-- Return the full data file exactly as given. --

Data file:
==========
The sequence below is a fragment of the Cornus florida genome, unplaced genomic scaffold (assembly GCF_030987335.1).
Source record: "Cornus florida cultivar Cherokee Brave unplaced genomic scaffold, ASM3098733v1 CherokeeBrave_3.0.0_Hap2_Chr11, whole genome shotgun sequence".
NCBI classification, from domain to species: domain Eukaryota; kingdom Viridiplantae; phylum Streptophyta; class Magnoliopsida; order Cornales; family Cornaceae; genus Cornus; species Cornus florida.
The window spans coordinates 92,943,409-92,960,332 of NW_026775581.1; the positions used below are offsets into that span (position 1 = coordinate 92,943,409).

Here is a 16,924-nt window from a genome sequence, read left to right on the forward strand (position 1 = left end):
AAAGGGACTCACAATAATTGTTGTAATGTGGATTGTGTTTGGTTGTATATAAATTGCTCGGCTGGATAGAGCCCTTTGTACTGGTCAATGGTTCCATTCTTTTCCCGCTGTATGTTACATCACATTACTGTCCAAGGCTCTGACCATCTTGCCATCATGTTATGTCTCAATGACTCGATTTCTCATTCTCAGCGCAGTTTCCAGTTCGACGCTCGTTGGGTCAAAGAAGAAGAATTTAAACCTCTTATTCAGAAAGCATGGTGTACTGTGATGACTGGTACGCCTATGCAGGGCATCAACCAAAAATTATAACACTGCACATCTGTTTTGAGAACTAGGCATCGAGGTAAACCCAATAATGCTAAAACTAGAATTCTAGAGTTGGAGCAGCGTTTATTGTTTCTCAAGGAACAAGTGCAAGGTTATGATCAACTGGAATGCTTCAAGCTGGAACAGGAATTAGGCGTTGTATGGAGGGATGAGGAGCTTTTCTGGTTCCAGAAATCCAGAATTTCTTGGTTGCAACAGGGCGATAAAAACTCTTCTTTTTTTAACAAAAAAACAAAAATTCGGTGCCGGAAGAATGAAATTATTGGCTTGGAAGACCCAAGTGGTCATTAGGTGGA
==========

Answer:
The sequence below is a fragment of the Cornus florida genome, unplaced genomic scaffold (assembly GCF_030987335.1).
Source record: "Cornus florida cultivar Cherokee Brave unplaced genomic scaffold, ASM3098733v1 CherokeeBrave_3.0.0_Hap2_Chr11, whole genome shotgun sequence".
NCBI classification, from domain to species: domain Eukaryota; kingdom Viridiplantae; phylum Streptophyta; class Magnoliopsida; order Cornales; family Cornaceae; genus Cornus; species Cornus florida.
The window spans coordinates 92,943,409-92,960,332 of NW_026775581.1; the positions used below are offsets into that span (position 1 = coordinate 92,943,409).

Here is a 16,924-nt window from a genome sequence, read left to right on the forward strand (position 1 = left end):
AAAGGGACTCACAATAATTGTTGTAATGTGGATTGTGTTTGGTTGTATATAAATTGCTCGGCTGGATAGAGCCCTTTGTACTGGTCAATGGTTCCATTCTTTTCCCGCTGTATGTTACATCACATTACTGTCCAAGGCTCTGACCATCTTGCCATCATGTTATGTCTCAATGACTCGATTTCTCATTCTCAGCGCAGTTTCCAGTTCGACGCTCGTTGGGTCAAAGAAGAAGAATTTAAACCTCTTATTCAGAAAGCATGGTGTACTGTGATGACTGGTACGCCTATGCAGGGCATCAACCAAAAATTATAACACTGCACATCTGTTTTGAGAACTAGGCATCGAGGTAAACCCAATAATGCTAAAACTAGAATTCTAGAGTTGGAGCAGCGTTTATTGTTTCTCAAGGAACAAGTGCAAGGTTATGATCAACTGGAATGCTTCAAGCTGGAACAGGAATTAGGCGTTGTATGGAGGGATGAGGAGCTTTTCTGGTTCCAGAAATCCAGAATTTCTTGGTTGCAACAGGGCGATAAAAACTCTTCTTTTTTTAACAAAAAAACAAAAATTCGGTGCCGGAAGAATGAAATTATTGGCTTGGAAGACCCAAGTGGTCATTAGGTGGA